City leaders in San Jose, the third-largest city in the California, are evaluating a plan that would require gun owners to secure their firearms when they are not in use.
Councilman Ash Kalra, a Democrat currently running for an open seat in the California State Assembly, is sponsoring the legislation along with Councilman Raul Peralez, a former San Jose police officer, in what he terms an effort to increase public safety.
“There is no intention to limit one’s ability to own a gun,” said Kalra, The Mercury News reported. “It’s about securing firearms from getting into the wrong hands — whether it’s a burglar or a child that’s left unattended at home.”
The measure, in addition to the requirement that gun owners either secure their firearms with a lock or inside a container, would mandate those with lost or stolen guns notify police within 48 hours and order local ammo vendors to keep an electronic log of all sales.
At the recommendation of San Jose Police Chief Eddie Garcia, the Council’s Rules and Open Government Committee last week tabled all but the gun lock portions of the proposal until after the upcoming November election.
Garcia told lawmakers that the stolen gun reporting requirement could boomerang, saying, “[The penalization of a failure to report lost and/or stolen firearms may deter individuals from reporting the theft for fear of penalty.” He also pointed out that Lt. Gov. Gavin Newsom’s Prop.63 ballot initiative, which places novel new controls on ammo sales, if approved by voters, could outpace the city’s own proposal on expanding regulations on the sale of ammunition.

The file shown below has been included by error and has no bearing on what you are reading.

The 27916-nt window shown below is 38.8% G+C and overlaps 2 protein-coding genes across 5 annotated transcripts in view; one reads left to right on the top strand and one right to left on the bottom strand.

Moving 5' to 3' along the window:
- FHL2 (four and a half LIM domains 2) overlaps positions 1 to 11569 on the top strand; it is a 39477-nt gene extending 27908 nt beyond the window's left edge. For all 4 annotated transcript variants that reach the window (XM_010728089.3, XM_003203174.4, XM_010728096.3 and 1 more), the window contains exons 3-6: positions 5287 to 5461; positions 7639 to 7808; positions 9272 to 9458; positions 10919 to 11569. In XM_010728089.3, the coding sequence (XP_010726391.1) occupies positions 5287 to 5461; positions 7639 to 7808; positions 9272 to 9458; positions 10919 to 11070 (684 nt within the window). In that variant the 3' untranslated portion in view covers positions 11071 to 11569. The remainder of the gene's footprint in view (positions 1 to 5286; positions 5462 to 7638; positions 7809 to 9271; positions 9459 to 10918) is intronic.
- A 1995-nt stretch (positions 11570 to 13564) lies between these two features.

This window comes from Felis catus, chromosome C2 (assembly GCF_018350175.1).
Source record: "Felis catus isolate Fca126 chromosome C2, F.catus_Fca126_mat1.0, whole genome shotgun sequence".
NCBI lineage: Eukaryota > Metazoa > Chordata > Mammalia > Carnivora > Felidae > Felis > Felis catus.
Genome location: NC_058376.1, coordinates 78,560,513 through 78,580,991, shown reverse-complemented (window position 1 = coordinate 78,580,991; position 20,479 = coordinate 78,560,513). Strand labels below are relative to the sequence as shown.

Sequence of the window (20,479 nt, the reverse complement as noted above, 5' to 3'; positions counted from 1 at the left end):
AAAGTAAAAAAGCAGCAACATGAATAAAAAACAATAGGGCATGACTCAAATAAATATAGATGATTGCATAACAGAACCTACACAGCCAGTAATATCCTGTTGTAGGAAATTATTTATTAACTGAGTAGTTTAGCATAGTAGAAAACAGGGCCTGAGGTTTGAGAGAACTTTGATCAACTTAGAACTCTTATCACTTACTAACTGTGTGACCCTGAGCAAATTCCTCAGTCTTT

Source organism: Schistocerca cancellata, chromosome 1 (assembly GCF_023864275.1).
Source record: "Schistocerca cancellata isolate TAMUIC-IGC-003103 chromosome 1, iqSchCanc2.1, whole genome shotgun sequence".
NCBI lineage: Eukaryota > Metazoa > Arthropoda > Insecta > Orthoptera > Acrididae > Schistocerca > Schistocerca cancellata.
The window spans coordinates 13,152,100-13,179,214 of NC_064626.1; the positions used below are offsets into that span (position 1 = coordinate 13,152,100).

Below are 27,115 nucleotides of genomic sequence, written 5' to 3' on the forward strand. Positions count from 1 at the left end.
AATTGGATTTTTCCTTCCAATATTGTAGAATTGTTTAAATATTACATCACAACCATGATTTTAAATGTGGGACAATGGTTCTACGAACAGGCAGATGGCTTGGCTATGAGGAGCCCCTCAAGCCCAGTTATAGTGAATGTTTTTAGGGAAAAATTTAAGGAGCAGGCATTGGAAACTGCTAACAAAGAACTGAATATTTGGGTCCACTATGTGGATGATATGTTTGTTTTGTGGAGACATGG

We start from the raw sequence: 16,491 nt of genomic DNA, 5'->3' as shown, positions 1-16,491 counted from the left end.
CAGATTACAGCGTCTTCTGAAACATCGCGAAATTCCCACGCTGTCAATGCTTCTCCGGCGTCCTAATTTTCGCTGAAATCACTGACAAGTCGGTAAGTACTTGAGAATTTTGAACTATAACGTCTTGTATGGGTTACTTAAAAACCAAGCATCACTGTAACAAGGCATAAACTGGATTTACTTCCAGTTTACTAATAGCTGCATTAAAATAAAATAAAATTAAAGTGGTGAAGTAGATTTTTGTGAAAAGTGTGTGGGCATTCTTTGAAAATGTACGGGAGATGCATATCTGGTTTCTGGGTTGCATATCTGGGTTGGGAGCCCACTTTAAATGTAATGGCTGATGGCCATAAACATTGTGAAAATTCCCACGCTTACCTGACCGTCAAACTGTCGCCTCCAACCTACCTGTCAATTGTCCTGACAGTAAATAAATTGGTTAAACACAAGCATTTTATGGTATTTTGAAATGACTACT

With the gun lock law moving forward, the National Rifle Association and its state affiliate California Rifle and Pistol Association is working with local activists and businesses to garner grassroots opposition to the measure. The groups point out that California already has stringent firearms storage laws in place.
The gun rights organizations have in the past pursued legal action over mandatory gun lock requirements on grounds they are against the Second Amendment.
In 2014, a three-judge panel of the U.S. Ninth Circuit Court of Appeals upheld a lower court’s ruling that San Francisco’s storage requirements were constitutional. The panel stated that, while the law, “burdened the Second Amendment because storage regulations were not part of a long historical tradition,” they were “not a substantial burden on the Second Amendment right itself because it did not prevent an individual from possessing a firearm in the home.”